• Enzyme Linked Immunosorbent Assay (ELISA) Premise of Technology: One can use an antigen-antibody reaction to detect unique microorganisms or cellular components.

  • Fatty Acid Profiles (Fatty Acid Methyl Esters [FAMEs]) Premise of Technology: Fatty acids are present in microorganisms. The fatty acid composition is typically homogeneous within different taxonomic groups. Isolates are grown on a standard media and selected for testing.The testing procedure includes saponification of fatty acids, methylation, and extraction, resulting in FAMEs. FAMEs are measured using gas chromatography. Measurements are then compared to a library of known organisms.

  • Fourier Transformed Infrared Spectroscopy (FTIR) Premise of Technology: An FTIR can generate an infrared spectrum of microorganisms. Patterns are generated and compared to a database of spectra of known microorganisms.

  • Gram Stains Premise of Technology: This technology uses a single solution without fixatives and washes. The method can be used with mixed cultures and results are obtained in a few minutes.

  • Immunological Methods Premise of Technology: Antigen-antibody reaction can be used to detect unique microorganisms or cellular components. These systems are useful for identification and pathogen detection. In some cases, the systems may not be able to distinguish whether the cells detected are viable.6

  • Limulus Amebocyte Lysate Endotoxin Testing (LAL) Premise of Technology: Amebocyte Lysate recovered from horseshoe crabs (Limulus) have similarities in blood coagulation to humans. This similarity has allowed the use of this reagent to detect the presence of bacterial endotoxins. This technology has been available for many years as a replacement for the rabbit pyrogen test. Many systems are available, which have widespread acceptance by regulators.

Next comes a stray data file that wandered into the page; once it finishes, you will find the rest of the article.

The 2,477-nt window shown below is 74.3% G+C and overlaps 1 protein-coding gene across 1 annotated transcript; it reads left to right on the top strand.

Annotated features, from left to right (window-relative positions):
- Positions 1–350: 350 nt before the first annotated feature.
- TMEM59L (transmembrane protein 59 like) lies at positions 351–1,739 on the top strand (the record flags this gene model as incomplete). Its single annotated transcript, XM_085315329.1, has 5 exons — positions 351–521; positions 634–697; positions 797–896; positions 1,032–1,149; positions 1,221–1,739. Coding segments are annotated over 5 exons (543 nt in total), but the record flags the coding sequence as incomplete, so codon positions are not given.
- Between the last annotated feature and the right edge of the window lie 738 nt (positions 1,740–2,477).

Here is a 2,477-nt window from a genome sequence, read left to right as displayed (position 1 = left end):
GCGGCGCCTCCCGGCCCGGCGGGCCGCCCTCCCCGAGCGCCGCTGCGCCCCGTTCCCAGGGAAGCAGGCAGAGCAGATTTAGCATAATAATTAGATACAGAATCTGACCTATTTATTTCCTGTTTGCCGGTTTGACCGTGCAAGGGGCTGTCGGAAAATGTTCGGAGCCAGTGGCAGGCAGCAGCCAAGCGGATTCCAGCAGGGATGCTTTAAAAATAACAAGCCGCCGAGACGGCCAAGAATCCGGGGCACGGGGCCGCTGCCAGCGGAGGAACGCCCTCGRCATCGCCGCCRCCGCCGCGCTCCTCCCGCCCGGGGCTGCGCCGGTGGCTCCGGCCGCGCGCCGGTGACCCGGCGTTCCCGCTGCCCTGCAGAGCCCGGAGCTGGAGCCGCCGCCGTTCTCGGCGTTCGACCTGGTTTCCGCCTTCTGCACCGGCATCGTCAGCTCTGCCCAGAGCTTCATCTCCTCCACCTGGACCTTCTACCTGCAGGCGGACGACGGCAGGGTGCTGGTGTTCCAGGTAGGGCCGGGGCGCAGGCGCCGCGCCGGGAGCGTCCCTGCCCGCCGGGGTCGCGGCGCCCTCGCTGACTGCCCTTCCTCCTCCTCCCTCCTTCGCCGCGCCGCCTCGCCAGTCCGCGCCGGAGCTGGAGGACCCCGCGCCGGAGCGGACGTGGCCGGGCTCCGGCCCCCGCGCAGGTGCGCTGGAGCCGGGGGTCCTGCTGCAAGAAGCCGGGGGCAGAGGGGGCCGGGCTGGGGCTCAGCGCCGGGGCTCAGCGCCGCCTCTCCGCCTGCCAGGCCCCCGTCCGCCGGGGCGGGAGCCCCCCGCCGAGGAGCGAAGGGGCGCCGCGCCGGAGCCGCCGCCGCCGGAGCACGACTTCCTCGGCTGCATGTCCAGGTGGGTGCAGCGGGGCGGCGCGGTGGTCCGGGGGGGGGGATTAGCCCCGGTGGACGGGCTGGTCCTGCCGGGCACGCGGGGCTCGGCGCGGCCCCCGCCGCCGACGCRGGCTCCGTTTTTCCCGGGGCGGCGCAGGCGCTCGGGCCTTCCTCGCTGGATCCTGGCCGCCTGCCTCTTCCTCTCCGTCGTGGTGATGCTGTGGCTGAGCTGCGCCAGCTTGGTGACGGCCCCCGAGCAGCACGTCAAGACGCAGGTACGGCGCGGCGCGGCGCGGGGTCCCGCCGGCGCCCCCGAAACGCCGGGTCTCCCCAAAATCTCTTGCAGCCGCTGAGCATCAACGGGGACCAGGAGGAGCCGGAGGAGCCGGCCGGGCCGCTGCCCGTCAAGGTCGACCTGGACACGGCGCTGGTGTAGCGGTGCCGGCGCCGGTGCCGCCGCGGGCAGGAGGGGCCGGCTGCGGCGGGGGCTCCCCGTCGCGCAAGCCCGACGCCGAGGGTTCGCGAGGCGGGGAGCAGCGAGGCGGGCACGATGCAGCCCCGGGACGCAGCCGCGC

• Mass Spectrometry (Matrix-Assisted Laser Desorption-Time Of Flight MALDI-TOF) Premise of Technology: When microbial isolates are heated in a vacuum, the gaseous breakdown products can be analyzed using mass spectrometry. A spectrum is generated. The spectrum is compared to a database of known organisms for identification. The size of the database is important in evaluating the effectiveness of system use. This technology has been used for microbial identifications.

  • RAMAN Spectroscopy Premise of Technology: A RAMAN Spectrophotometer can be used to generate a spectrum unique to the microorganism. Studies performed in clinical settings indicated that identifications could be made with about five hours incubation.


  • Nucleic Acid Probes Premise of Technology: Data available from nucleic acid sequencing are used to select a desired nucleic acid. The desired nucleic acids are extracted, immobilized to a solid phase, and hybridized to a labeled probe.9

  • Polymerase Chain Reaction (PCR) Premise of Technology: PCR works like a copier machine, making "Xerox" copies of nucleic acid fragments. Nucleic acid fragments are amplified using polymerization techniques. This technology is widely used in other sciences such as anthropology and forensics.

  • Ribotyping/Molecular Typing Premise of Technology: This technology utilizes restriction fragment length polymorphisms (RFLPs) of nucleic acids from bacterial genomes. The size-separated RFLPs are hybridized to a ribosomal RNA probe. Digital information is captured, data are extracted and compared to a database of known patterns for identification. Molecular typing is considered the "gold standard" in identification of microorganisms.